3 Things Top Brands Do To Produce Great Content
3 Things Top Brands Do To Produce Great Content:
Content strategy & writing are just tips of the iceberg. In reality, content marketing has many moving parts, chaotic workflows, and heated cross-functional discussions that actually lead to publishing 1 piece of content.
Here are 3 things top brands do to produce great content:
1. Create Standard Operating Procedures (SOPs):
Most brands function with a combination of in-house and freelance folks.
With new freelancers joining regularly, it's impossible to repeat all guidelines or edit the same things—it's time-consuming, affects consistency and quality.
Instead, they create SOPs for the minutest of things like how to embed graphics in the articles, give graphic briefs, or how to use the brand style guide.
Takeaway: Document procedures using GDocs, @loom videos, or a documentation tool like @ScribeHow
2. Use a project management tool as their holy grail for collaboration:
The way I've seen some brands use tools like @clickup spins my head.
They've created solid systems to pass the work from one person to another with integrations and triggers that automate the entire process.
Their content calendars are synced.
They’ve broken down even the smallest of tasks like ensuring each piece gets an A- in Clearscope as a different activity on their list.
And they're uber prompt on deadline management and collaboration.
Takeaway: A robust content workflow using a project management tool is ideal to ensure there's not a lot of back and forth, and there's no grey area about what each person has to do.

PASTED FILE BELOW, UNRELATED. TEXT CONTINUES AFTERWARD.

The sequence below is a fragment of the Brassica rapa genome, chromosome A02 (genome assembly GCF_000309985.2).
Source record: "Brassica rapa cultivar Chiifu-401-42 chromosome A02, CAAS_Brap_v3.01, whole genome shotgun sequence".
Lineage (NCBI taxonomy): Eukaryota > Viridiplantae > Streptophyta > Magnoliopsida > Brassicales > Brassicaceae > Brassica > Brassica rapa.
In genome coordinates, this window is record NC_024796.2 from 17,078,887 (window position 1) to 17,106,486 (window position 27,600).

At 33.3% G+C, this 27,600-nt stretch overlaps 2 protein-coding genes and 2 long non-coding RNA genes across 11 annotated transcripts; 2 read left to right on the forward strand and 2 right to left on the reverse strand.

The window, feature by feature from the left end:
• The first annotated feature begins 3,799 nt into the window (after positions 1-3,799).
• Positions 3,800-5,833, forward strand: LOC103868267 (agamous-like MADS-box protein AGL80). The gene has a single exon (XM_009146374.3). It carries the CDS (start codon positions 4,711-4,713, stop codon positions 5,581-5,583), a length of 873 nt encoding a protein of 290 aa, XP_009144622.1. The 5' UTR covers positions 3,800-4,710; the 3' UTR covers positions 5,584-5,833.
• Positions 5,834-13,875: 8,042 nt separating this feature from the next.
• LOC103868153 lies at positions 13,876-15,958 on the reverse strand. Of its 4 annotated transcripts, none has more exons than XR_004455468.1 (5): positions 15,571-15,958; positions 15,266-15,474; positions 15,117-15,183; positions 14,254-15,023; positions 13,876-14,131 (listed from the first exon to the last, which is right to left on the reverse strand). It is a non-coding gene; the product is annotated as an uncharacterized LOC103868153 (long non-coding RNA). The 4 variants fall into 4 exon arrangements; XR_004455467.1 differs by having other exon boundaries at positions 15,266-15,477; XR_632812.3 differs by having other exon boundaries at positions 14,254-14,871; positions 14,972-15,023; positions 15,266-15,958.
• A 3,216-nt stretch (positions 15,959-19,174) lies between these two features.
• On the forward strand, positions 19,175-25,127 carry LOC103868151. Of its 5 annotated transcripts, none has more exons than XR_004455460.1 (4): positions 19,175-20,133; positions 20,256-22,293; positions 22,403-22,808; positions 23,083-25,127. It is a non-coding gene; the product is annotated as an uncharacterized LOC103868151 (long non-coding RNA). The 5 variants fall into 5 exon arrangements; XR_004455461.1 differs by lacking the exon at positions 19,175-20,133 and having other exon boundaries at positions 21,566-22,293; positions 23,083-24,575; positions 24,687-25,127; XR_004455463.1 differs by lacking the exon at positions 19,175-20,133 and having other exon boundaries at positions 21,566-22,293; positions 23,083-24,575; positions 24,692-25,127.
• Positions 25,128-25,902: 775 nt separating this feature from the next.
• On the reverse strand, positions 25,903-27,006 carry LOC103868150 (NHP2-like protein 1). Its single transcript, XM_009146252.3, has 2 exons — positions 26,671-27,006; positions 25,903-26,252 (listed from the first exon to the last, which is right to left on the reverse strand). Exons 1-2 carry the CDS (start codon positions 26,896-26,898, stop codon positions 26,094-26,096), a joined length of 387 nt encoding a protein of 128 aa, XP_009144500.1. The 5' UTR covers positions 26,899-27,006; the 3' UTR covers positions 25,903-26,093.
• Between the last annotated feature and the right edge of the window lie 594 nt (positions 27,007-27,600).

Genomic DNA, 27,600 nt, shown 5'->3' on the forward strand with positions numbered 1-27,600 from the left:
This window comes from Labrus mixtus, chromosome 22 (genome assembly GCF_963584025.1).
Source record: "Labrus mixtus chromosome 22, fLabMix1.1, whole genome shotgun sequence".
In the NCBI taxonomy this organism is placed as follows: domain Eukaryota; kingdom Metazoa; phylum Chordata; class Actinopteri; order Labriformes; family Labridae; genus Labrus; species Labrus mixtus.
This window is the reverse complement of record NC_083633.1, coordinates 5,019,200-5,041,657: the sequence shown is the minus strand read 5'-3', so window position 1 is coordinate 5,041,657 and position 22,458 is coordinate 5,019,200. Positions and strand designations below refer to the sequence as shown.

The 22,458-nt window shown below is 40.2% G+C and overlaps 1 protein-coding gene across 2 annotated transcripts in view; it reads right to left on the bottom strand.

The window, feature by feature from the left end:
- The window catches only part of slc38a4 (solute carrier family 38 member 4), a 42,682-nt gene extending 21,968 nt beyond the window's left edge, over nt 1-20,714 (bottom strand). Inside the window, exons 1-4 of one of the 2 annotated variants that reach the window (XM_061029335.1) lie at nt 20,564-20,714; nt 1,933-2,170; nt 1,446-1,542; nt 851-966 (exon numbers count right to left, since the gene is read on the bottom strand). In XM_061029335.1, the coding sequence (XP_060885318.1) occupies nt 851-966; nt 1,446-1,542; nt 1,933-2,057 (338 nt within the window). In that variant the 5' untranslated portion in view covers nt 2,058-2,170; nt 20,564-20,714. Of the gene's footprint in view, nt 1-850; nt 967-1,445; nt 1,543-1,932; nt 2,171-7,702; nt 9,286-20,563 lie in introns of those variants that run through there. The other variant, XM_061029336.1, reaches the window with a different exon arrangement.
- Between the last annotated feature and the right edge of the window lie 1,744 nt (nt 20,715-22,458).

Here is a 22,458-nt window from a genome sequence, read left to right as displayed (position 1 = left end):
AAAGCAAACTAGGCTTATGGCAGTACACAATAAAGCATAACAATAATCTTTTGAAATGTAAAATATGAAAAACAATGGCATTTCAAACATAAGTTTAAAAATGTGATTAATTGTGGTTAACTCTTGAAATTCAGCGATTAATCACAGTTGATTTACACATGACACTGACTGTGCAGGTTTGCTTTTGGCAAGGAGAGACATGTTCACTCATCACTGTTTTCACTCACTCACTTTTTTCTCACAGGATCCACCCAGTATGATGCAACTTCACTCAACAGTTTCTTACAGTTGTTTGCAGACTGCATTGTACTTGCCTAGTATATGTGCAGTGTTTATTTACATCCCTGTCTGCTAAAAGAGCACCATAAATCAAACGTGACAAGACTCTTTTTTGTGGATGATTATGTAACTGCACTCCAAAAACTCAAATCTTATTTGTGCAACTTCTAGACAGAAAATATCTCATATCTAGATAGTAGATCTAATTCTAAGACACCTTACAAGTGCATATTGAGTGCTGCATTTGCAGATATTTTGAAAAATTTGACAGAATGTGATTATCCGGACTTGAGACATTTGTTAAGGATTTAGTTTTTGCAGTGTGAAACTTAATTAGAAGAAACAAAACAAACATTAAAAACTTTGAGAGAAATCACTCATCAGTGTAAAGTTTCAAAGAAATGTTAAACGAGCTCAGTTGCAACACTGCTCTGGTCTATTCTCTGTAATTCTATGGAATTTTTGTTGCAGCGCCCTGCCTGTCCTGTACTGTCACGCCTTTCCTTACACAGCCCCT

3. They make context-based edits by referring to the brand style guide and product messaging:
Since I majorly write product-led content, what I've noticed is more than grammatical suggestions, editors and strategists are concerned about getting brand-specific things on point.
This includes nailing the tone of voice, addressing their readers in the right way, strategically positioning the CTAs, or even getting the product messaging right.
They focus on things that align with their marketing and business goals. So, they're not chasing metrics.
But they're more concerned about getting the specifications right to slowly build thought leadership with each piece of content they publish and thus drive business metrics, more than marketing metrics.
So, remember these things when you're collaborating with a startup next time because the basis of their content marketing success isn't going to be what content they produce, but what systems "lead" to the content being produced.
Ultimately if your foundations aren't right, the entire machinery will fall apart so focus on that.
Do you think systems and frameworks largely define success?
Just think over....
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By the way, if you are interested, you may access - How Do You Create A Product Content Strategy That Drives Results
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